Friday, October 4, 2013

October 4 - Orient Express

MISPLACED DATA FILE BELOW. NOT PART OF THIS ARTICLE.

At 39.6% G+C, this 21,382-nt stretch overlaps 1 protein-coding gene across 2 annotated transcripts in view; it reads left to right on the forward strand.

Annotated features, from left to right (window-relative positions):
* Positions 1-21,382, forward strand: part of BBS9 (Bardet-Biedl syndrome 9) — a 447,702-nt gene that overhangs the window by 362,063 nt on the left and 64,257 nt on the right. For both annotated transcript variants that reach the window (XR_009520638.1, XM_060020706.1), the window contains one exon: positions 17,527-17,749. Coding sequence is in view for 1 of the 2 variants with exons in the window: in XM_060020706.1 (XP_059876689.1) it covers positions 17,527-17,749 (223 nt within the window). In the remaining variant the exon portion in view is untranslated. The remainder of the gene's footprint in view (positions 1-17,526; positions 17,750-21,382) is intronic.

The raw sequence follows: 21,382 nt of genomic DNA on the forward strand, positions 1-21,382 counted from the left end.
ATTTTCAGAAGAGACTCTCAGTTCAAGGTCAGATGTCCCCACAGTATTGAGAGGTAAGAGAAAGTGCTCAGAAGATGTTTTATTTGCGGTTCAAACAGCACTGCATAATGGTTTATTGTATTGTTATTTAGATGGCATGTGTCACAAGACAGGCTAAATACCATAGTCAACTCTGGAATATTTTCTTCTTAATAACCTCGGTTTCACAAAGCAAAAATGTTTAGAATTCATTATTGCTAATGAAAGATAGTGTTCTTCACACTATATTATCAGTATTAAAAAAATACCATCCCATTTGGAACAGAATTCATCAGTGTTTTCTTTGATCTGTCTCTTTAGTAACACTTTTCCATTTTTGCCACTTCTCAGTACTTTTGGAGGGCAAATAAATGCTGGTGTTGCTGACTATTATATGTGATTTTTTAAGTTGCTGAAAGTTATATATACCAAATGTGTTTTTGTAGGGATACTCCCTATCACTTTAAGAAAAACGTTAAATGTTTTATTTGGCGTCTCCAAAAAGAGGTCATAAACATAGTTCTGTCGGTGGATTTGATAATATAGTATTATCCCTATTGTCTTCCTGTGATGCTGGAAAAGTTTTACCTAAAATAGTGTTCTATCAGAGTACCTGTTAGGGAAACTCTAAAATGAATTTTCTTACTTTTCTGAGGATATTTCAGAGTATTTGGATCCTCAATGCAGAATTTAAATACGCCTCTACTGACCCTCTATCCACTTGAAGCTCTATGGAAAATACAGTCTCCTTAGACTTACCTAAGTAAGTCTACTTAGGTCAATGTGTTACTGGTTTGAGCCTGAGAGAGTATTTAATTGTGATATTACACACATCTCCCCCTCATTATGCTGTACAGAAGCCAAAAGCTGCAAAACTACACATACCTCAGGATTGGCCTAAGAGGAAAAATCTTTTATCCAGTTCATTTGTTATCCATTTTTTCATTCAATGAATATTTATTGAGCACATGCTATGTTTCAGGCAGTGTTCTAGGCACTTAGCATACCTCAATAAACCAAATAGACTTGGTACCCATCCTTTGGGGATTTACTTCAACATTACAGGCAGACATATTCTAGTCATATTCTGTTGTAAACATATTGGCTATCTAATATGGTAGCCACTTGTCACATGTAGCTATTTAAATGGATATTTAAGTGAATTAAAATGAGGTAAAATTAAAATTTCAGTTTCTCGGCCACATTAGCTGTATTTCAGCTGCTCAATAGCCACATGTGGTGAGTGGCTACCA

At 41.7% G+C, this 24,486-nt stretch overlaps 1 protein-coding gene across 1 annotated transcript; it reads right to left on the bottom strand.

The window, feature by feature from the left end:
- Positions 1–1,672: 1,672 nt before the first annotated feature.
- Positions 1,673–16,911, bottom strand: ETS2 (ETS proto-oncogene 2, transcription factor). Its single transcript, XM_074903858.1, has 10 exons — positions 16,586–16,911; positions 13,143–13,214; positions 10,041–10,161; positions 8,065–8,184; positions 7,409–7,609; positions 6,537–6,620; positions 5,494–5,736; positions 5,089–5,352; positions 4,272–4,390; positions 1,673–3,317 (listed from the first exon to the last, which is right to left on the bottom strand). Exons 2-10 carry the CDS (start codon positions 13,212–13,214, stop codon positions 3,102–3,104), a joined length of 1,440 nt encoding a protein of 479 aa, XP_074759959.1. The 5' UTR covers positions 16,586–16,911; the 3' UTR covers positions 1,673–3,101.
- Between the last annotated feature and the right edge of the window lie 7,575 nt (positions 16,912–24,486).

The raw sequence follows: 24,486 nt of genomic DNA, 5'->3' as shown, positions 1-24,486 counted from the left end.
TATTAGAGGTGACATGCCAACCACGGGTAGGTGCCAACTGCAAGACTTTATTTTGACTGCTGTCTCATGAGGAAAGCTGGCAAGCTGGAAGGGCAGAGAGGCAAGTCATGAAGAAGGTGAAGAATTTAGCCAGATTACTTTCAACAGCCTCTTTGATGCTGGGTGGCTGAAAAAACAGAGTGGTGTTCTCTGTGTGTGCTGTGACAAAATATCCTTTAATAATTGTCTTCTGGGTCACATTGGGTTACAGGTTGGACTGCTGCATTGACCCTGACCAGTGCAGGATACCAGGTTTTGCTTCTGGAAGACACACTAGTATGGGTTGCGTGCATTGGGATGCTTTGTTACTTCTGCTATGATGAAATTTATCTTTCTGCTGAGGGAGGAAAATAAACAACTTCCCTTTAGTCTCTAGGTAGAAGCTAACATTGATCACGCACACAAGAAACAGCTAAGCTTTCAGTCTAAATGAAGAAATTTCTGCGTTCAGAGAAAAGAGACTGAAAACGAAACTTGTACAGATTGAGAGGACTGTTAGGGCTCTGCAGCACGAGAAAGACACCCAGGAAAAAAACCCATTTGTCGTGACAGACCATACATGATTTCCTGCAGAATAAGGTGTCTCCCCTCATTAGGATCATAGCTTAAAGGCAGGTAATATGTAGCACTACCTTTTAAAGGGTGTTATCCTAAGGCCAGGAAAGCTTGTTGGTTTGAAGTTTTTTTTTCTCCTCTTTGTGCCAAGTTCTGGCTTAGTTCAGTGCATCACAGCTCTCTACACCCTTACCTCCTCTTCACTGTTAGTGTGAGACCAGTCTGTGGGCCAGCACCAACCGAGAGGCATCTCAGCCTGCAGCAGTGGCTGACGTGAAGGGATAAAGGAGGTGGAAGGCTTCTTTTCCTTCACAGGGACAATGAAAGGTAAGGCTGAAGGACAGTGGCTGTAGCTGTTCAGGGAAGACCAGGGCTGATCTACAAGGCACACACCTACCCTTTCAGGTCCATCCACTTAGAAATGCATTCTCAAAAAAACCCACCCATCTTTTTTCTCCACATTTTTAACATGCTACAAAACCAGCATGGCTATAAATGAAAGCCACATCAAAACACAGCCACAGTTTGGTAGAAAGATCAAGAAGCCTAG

The Orient Express long-distance passenger train service, originally called the Express d'Orient, began operating on October 4, 1883. It was part of the Compagnie Internationale des Wagons-Lits, owned by a Belgian banker who had been impressed by Pullman cars in the United States. The train’s first route ran from the Gare de l'Est in Paris, via Munich and Vienna, to the Romanian city of Giurgiu on the Danube River, bordering Bulgaria. Passengers were ferried across the Danube to connect with a train to Istanbul (still called Constantinople). In 1885 another route was established through Vienna and Belgrade. Orient Express service reached its height in the 1930s, when its dining cars offering haute cuisine and its sleeping-cars gained a well-deserved reputation for luxury, comfort, sophistication and intrigue. The train ran three parallel services, one of which crossed the Alps via Zürich and Innsbruck to its destination in Athens. Because each Orient Express route included sleeping-cars originating at Calais, service spanned the length of continental Europe.

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